Dilemmas translators face with Romance languages, where every adjective betrays more information than in English

Dilemmas translators face with Romance languages, where every adjective betrays more information than in English

by Pisana Ferrari – cApStAn Ambassador to the Global Village

Daniel Hahn is a writer, editor and translator, as well as founder, in 2017, of the TA First Translation Prize, awarded annually for a debut literary translation and shared equally between writer and translator. In a recent entry for his Translation Diary series, Hahn raises an issue which comes up whenever he is translating from a gendered language. Imagine a French novel, he says, that starts with the narrator writing “Je suis fatigué”. The straight-forward translation would be “I’m tired.” But in French the word “fatigué” also tells the reader that the narrator is male (in French nouns and adjectives are gendered). The opening line in English (“I’m tired”) provides no such information. As a reader, Hahn adds, one can either make an assumption, or take a guess, about what the gender of the narrator is, or discover 25 pages later that he/she has been reading it all wrong. Hahn says that he would personally find a way of having his tired character say the equivalent of “I’m tired (and btw male).” The converse is also true: if an English-language novel, written in the first person, gives no indication of the gender of the narrator, it is impossible to translate that effect into, for example, a Romance language, “in which every adjective betrays more information than in English”.

Add text upfront to indicate gender or leave the reader in doubt?

In the comment section of Hahn’s Translation Diary entry, translator Vineet Kumar Lal writes that he finds the insertion of a “btw I’m male/female” so intrusive, or so hard to insert with stealth, that in the cost/benefit analysis it is not worth doing. He had a similar challenge translating the opening chapter of a French novel, where the gender was revealed by the word “nourrie” (as in “breastfed”). A French reader would at once realize that we are talking about a little girl. In his translation Vineet glided over this, leaving it as “breastfed”. “I just let the English reader wait a tad longer than the French one to find out”. The narrator herself revealed, half a page later, that she was now a “little girl of five”. “Decisions, decisions”, Vineet adds, “I sometimes think that’s what I should be – a “decider”, not a “translator” (decider being uninflected in English, as you’ll know).”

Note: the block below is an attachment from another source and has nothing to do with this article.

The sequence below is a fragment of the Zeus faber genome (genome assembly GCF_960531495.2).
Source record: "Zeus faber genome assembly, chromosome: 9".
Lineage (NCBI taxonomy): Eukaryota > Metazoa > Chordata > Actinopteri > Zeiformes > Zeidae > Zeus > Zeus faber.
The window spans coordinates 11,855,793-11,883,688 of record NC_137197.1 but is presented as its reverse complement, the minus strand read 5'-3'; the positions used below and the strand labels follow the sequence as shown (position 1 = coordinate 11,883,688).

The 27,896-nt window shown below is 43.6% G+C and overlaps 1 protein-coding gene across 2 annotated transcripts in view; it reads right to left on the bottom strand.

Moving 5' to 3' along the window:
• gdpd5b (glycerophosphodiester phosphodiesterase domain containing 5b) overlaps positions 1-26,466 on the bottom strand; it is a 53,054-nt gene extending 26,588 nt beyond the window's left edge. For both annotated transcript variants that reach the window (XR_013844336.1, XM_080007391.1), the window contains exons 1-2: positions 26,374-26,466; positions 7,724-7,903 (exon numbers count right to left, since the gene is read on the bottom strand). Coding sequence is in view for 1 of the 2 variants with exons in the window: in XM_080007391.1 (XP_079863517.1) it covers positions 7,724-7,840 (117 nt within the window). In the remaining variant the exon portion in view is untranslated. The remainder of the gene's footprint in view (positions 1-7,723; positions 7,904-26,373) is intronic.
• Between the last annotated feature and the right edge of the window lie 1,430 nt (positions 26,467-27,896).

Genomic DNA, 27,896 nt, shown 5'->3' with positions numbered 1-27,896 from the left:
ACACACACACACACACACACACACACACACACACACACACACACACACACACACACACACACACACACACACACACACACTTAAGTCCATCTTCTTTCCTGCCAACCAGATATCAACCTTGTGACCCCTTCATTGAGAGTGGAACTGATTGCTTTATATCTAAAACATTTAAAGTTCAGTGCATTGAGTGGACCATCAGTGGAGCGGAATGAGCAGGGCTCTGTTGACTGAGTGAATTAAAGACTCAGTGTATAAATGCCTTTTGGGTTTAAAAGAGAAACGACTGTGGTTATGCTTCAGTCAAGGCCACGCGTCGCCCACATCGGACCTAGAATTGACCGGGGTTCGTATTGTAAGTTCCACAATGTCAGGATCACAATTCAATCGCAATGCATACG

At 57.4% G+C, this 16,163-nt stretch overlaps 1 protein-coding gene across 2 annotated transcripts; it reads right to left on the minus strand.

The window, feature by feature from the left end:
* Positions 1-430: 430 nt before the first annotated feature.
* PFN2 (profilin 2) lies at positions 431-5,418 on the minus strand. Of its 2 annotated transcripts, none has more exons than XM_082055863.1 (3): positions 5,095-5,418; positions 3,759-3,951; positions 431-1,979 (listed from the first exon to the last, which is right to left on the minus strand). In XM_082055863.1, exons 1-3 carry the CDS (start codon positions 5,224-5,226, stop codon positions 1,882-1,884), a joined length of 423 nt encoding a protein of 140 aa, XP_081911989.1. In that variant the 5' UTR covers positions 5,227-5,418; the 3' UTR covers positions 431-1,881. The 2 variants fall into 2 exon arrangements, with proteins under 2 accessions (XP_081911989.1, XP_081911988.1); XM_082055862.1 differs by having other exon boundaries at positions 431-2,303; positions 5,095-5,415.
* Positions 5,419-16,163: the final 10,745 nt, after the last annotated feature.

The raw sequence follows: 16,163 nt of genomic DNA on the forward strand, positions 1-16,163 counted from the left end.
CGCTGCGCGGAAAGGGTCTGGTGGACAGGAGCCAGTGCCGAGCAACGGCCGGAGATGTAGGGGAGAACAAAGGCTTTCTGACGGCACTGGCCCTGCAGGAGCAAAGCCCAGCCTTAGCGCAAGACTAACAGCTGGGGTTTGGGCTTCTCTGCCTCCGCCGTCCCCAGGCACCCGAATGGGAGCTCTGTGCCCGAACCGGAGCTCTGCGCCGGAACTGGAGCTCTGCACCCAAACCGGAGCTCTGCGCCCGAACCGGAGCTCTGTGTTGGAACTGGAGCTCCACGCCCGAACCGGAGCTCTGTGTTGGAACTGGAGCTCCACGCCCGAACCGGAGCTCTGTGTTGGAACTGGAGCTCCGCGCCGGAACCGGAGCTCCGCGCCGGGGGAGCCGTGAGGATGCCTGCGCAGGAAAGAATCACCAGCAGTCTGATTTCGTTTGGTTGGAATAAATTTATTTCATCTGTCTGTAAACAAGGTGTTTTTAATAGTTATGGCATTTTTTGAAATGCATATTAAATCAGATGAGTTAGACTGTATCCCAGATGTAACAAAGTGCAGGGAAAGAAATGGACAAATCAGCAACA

Other translation workarounds to indicate gender

Hahn gives three examples of instances where he “smuggled in” some extra text in his translations from a Romance language so that the information about gender could be conveyed just as in the original.

  • “The doctor sighed and stood up”, translated into English as “The doctor sighed and got to her feet” (much better, he says, than if he had written “The doctor, who in this instance was a woman, sighed and stood up”).
  • “I’ve always been a big fan of black and white movies…”, translated as “Ever since I was a boy, I’ve always liked black and white movies.”
  • “People tell me I’m pretty funny, actually” translated as “People tell me I’m a pretty funny guy, actually.”

About Daniel Hahn

 Daniel Hahn is a British writer, editor and translator with some fifty books to his name. His translations (from Portuguese, Spanish and French) include fiction from Europe, Africa and the Americas and non-fiction by writers ranging from Portuguese Nobel laureate José Saramago to Brazilian footballer Pelé. His work has won him the Independent Foreign Fiction Prize, the Blue Peter Book Award and the International Dublin Literary Award, among others. Recent books include the new “Companion to Children’s Literature” and a co-translation of a Guatemalan novel. He is a former chair of the Society of Authors (the UK’s writers’ union) and on the board of a number of organisations that deal with literature, literacy, translation and free expression (Bio taken from the Charcopress section on “Translators”, at this link)

 About Romance languages

 Romance languages are a group of related languages all derived from Vulgar Latin within historical times and forming a subgroup of the Italic branch of the Indo-European language family. The major languages of the family include French, Italian, Spanish, Portuguese, and Romanian, all national languages (Source: Britannica).

 Sources:

“ Why Tired Narrators Are Annoying”, Daniel Hahn, Translation Diary, ep. 6, Febuary 8, 2021 https://charcopress.com/dannys-translation-diary/2021/2/8/6-why-tired-narrators-are-annoying

Photo: Cover of “A General Theory of Oblivion”, by José Eduardo Agualusa, translated from the Portuguese by Daniel Hahn, for which he wom the International Dublin Literary award 2017. Hahn donated half his winnings from the this award to help establish the TA First Translation Prize.